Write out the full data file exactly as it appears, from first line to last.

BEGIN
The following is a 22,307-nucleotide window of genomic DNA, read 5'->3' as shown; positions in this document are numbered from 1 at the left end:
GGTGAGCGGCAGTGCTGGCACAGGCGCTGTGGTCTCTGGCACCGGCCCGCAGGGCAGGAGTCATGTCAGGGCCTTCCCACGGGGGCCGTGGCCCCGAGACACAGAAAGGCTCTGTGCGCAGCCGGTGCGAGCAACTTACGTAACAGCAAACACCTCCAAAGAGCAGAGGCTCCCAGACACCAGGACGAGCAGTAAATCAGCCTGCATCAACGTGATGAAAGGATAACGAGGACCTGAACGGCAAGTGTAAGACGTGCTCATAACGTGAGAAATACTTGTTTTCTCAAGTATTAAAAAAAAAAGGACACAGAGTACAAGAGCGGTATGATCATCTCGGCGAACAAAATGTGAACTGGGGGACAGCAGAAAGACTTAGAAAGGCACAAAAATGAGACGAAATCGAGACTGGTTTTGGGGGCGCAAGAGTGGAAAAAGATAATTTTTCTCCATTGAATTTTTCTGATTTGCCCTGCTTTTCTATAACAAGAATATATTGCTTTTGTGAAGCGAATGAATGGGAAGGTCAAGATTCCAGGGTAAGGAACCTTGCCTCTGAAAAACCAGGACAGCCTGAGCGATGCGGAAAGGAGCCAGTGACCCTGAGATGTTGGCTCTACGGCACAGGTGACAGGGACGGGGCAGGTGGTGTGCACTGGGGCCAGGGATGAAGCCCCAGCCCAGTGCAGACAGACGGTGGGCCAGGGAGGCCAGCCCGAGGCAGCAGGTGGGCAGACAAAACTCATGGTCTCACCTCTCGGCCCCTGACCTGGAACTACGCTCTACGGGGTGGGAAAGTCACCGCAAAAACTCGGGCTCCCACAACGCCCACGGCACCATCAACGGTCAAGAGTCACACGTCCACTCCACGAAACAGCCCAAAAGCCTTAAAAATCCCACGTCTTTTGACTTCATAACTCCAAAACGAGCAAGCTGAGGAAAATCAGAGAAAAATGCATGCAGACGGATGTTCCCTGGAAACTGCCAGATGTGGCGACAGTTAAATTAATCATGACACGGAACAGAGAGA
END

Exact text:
The following is a 22,307-nucleotide window of genomic DNA, read 5'->3' as shown; positions in this document are numbered from 1 at the left end:
GGTGAGCGGCAGTGCTGGCACAGGCGCTGTGGTCTCTGGCACCGGCCCGCAGGGCAGGAGTCATGTCAGGGCCTTCCCACGGGGGCCGTGGCCCCGAGACACAGAAAGGCTCTGTGCGCAGCCGGTGCGAGCAACTTACGTAACAGCAAACACCTCCAAAGAGCAGAGGCTCCCAGACACCAGGACGAGCAGTAAATCAGCCTGCATCAACGTGATGAAAGGATAACGAGGACCTGAACGGCAAGTGTAAGACGTGCTCATAACGTGAGAAATACTTGTTTTCTCAAGTATTAAAAAAAAAAGGACACAGAGTACAAGAGCGGTATGATCATCTCGGCGAACAAAATGTGAACTGGGGGACAGCAGAAAGACTTAGAAAGGCACAAAAATGAGACGAAATCGAGACTGGTTTTGGGGGCGCAAGAGTGGAAAAAGATAATTTTTCTCCATTGAATTTTTCTGATTTGCCCTGCTTTTCTATAACAAGAATATATTGCTTTTGTGAAGCGAATGAATGGGAAGGTCAAGATTCCAGGGTAAGGAACCTTGCCTCTGAAAAACCAGGACAGCCTGAGCGATGCGGAAAGGAGCCAGTGACCCTGAGATGTTGGCTCTACGGCACAGGTGACAGGGACGGGGCAGGTGGTGTGCACTGGGGCCAGGGATGAAGCCCCAGCCCAGTGCAGACAGACGGTGGGCCAGGGAGGCCAGCCCGAGGCAGCAGGTGGGCAGACAAAACTCATGGTCTCACCTCTCGGCCCCTGACCTGGAACTACGCTCTACGGGGTGGGAAAGTCACCGCAAAAACTCGGGCTCCCACAACGCCCACGGCACCATCAACGGTCAAGAGTCACACGTCCACTCCACGAAACAGCCCAAAAGCCTTAAAAATCCCACGTCTTTTGACTTCATAACTCCAAAACGAGCAAGCTGAGGAAAATCAGAGAAAAATGCATGCAGACGGATGTTCCCTGGAAACTGCCAGATGTGGCGACAGTTAAATTAATCATGACACGGAACAGAGAGA